1. To enable this option, double-click on Expiration and then select Enabled.
  2. Now enter the number of days you want to allow before the PIN expires, and then click Apply and Ok.
    expiration
  3. To make the changes take effect, type in the following command in the Command Prompt:
    gpupdate /force
    cmd gpupdate force 1

History

The History option, when enabled, does not allow the user to reuse the pre-set last number of PINs. Meaning, a user cannot use their old PIN again as their new PIN. The number of unusable past PINs can be configured from 1 to 50.

  1. To enable this option, double-click on History and then select Enabled.
  2. Now enter the number of past PINs you want to disallow, and then click Apply and Ok.
    history
  3. To make the changes take effect, type in the following command in the Command Prompt:
    gpupdate /force
    cmd gpupdate force 1

Require special characters

By enabling this option, users can be permitted to use special characters in their PINs. It would only make the PIN more secure by increasing its complexity level. Here is a list of the special characters that are allowed: ! ” # $ % & ‘ ( ) * + , – . / : ; < = > ? @ [ \ ] ^ _ ` { | } ~ .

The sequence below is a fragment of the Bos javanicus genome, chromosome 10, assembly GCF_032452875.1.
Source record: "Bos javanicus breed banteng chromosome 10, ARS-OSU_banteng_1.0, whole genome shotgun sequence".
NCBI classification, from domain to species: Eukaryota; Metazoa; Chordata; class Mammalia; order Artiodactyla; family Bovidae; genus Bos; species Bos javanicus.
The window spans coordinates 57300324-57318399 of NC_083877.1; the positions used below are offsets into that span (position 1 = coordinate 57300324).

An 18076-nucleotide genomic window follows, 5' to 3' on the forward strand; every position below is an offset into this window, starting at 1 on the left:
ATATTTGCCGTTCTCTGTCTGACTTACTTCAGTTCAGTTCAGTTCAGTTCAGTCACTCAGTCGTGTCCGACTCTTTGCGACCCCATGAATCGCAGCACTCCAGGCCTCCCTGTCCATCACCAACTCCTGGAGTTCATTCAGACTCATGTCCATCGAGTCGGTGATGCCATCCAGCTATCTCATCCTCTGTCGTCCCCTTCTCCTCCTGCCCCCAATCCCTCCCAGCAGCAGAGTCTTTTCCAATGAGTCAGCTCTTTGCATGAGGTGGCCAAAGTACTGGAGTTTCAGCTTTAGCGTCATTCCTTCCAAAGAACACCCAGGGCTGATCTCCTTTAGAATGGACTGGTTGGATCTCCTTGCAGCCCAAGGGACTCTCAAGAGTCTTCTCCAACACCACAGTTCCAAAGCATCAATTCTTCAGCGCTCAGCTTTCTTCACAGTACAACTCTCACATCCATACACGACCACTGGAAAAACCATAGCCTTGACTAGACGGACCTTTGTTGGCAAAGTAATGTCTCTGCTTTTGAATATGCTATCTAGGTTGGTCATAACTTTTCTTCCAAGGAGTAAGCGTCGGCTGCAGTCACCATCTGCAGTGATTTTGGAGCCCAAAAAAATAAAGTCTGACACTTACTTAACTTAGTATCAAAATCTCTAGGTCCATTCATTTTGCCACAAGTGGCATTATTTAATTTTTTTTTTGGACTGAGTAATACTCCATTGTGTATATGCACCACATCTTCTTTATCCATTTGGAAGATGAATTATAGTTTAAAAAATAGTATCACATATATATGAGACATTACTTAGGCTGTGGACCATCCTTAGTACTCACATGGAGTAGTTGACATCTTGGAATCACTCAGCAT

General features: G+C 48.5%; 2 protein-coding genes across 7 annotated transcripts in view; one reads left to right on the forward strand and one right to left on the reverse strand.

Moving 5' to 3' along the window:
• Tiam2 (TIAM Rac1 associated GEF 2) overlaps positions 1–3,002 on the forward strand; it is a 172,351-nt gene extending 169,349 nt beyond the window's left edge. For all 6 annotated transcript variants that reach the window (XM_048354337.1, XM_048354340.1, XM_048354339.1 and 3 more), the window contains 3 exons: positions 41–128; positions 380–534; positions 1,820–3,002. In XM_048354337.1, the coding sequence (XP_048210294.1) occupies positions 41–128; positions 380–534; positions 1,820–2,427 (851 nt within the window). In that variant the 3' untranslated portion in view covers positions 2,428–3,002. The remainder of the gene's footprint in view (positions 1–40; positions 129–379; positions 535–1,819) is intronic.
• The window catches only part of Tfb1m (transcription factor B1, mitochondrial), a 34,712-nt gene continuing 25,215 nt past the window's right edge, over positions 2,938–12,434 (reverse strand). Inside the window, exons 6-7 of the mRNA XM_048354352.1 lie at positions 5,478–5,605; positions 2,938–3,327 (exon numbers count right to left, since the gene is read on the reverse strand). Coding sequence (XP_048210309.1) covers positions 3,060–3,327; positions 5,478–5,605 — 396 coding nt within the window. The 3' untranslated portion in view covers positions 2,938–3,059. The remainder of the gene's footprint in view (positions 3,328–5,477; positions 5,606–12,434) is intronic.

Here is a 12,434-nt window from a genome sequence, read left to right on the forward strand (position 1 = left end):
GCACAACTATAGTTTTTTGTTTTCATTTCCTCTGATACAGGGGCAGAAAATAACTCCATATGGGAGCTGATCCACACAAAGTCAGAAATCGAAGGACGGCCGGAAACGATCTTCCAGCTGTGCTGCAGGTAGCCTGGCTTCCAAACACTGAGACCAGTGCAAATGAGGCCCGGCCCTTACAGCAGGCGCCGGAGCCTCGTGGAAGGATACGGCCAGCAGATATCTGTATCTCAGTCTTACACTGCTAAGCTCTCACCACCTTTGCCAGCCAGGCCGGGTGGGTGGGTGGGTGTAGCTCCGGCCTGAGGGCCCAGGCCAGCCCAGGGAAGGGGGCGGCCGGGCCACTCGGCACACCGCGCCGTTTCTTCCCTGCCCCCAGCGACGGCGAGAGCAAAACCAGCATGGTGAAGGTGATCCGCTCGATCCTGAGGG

1. To enable this option, double-click on Require special characters and then select Enabled.
    require special characters
  2. To make the changes take effect, type in the following command in the Command Prompt:
    gpupdate /force
    cmd gpupdate force 1

Require uppercase letters

Similar to Require lowercase characters, you can also configure user PINs to have uppercase characters as well. This will also increase the complexity of the PINs created.

  1. To enable this option, double-click on Require uppercase letters and then select Enabled.
    uppercase
  2. To make the changes take effect, type in the following command in the Command Prompt:
    gpupdate /force
    cmd gpupdate force 1

Closing words

Using these options from the Group Policy Editor individually might not be as effective as using them in a combination. For example, by making it mandatory for a PIN to have both upper and lowercase alphabets, as well as special characters and numerical characters, the PIN would become really complex to decode through social engineering.

However, a PIN should not be so complex that it cannot be differentiated from a regular password, as the main purpose of the Windows Hello PIN is to make it easier for the people to log in to their accounts.